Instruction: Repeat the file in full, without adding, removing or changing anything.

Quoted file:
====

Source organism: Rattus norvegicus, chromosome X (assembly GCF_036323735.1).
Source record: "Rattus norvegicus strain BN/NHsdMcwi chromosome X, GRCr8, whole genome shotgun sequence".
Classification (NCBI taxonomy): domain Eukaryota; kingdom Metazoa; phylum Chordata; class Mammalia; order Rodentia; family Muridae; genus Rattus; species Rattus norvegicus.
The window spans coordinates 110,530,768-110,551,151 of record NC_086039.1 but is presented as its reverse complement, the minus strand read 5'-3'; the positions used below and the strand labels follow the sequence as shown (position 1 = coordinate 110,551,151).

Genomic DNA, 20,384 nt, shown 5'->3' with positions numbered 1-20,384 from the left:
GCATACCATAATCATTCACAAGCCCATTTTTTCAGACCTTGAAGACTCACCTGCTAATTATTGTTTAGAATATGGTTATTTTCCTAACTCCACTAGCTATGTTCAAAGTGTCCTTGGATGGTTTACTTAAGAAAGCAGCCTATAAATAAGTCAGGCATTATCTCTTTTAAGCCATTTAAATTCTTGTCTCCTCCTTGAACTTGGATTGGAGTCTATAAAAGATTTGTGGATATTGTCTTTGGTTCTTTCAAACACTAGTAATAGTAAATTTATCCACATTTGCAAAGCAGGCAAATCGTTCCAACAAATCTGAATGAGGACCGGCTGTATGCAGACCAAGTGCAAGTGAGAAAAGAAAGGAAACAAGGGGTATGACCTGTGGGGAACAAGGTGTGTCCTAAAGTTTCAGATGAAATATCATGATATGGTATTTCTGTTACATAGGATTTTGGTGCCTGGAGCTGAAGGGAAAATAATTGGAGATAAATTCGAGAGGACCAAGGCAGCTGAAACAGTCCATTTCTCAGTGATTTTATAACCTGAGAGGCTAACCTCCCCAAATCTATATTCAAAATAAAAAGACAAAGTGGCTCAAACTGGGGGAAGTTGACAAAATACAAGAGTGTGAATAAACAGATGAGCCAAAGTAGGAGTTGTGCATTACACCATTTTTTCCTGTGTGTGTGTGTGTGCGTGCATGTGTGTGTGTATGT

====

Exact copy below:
Source organism: Rattus norvegicus, chromosome X (assembly GCF_036323735.1).
Source record: "Rattus norvegicus strain BN/NHsdMcwi chromosome X, GRCr8, whole genome shotgun sequence".
Classification (NCBI taxonomy): domain Eukaryota; kingdom Metazoa; phylum Chordata; class Mammalia; order Rodentia; family Muridae; genus Rattus; species Rattus norvegicus.
The window spans coordinates 110,530,768-110,551,151 of record NC_086039.1 but is presented as its reverse complement, the minus strand read 5'-3'; the positions used below and the strand labels follow the sequence as shown (position 1 = coordinate 110,551,151).

Genomic DNA, 20,384 nt, shown 5'->3' with positions numbered 1-20,384 from the left:
GCATACCATAATCATTCACAAGCCCATTTTTTCAGACCTTGAAGACTCACCTGCTAATTATTGTTTAGAATATGGTTATTTTCCTAACTCCACTAGCTATGTTCAAAGTGTCCTTGGATGGTTTACTTAAGAAAGCAGCCTATAAATAAGTCAGGCATTATCTCTTTTAAGCCATTTAAATTCTTGTCTCCTCCTTGAACTTGGATTGGAGTCTATAAAAGATTTGTGGATATTGTCTTTGGTTCTTTCAAACACTAGTAATAGTAAATTTATCCACATTTGCAAAGCAGGCAAATCGTTCCAACAAATCTGAATGAGGACCGGCTGTATGCAGACCAAGTGCAAGTGAGAAAAGAAAGGAAACAAGGGGTATGACCTGTGGGGAACAAGGTGTGTCCTAAAGTTTCAGATGAAATATCATGATATGGTATTTCTGTTACATAGGATTTTGGTGCCTGGAGCTGAAGGGAAAATAATTGGAGATAAATTCGAGAGGACCAAGGCAGCTGAAACAGTCCATTTCTCAGTGATTTTATAACCTGAGAGGCTAACCTCCCCAAATCTATATTCAAAATAAAAAGACAAAGTGGCTCAAACTGGGGGAAGTTGACAAAATACAAGAGTGTGAATAAACAGATGAGCCAAAGTAGGAGTTGTGCATTACACCATTTTTTCCTGTGTGTGTGTGTGTGCGTGCATGTGTGTGTGTATGT